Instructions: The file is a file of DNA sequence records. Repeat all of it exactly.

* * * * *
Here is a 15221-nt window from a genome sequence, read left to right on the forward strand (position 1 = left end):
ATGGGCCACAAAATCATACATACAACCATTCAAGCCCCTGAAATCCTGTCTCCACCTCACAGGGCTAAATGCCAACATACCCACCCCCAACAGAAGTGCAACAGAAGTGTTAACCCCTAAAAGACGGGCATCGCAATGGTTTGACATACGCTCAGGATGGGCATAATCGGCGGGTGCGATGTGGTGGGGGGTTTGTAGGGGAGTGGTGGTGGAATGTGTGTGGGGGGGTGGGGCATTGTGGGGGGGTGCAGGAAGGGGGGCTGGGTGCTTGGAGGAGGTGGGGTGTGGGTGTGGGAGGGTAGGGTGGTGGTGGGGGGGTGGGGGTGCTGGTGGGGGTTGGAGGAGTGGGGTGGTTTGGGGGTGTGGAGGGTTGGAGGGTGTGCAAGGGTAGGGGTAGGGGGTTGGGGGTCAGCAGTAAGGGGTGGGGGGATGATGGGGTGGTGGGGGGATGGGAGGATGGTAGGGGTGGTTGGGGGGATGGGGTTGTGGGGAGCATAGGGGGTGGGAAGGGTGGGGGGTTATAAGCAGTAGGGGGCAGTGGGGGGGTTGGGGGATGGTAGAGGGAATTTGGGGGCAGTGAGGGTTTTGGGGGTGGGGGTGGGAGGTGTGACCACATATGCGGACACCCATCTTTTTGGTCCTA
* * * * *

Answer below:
Here is a 15221-nt window from a genome sequence, read left to right on the forward strand (position 1 = left end):
ATGGGCCACAAAATCATACATACAACCATTCAAGCCCCTGAAATCCTGTCTCCACCTCACAGGGCTAAATGCCAACATACCCACCCCCAACAGAAGTGCAACAGAAGTGTTAACCCCTAAAAGACGGGCATCGCAATGGTTTGACATACGCTCAGGATGGGCATAATCGGCGGGTGCGATGTGGTGGGGGGTTTGTAGGGGAGTGGTGGTGGAATGTGTGTGGGGGGGTGGGGCATTGTGGGGGGGTGCAGGAAGGGGGGCTGGGTGCTTGGAGGAGGTGGGGTGTGGGTGTGGGAGGGTAGGGTGGTGGTGGGGGGGTGGGGGTGCTGGTGGGGGTTGGAGGAGTGGGGTGGTTTGGGGGTGTGGAGGGTTGGAGGGTGTGCAAGGGTAGGGGTAGGGGGTTGGGGGTCAGCAGTAAGGGGTGGGGGGATGATGGGGTGGTGGGGGGATGGGAGGATGGTAGGGGTGGTTGGGGGGATGGGGTTGTGGGGAGCATAGGGGGTGGGAAGGGTGGGGGGTTATAAGCAGTAGGGGGCAGTGGGGGGGTTGGGGGATGGTAGAGGGAATTTGGGGGCAGTGAGGGTTTTGGGGGTGGGGGTGGGAGGTGTGACCACATATGCGGACACCCATCTTTTTGGTCCTA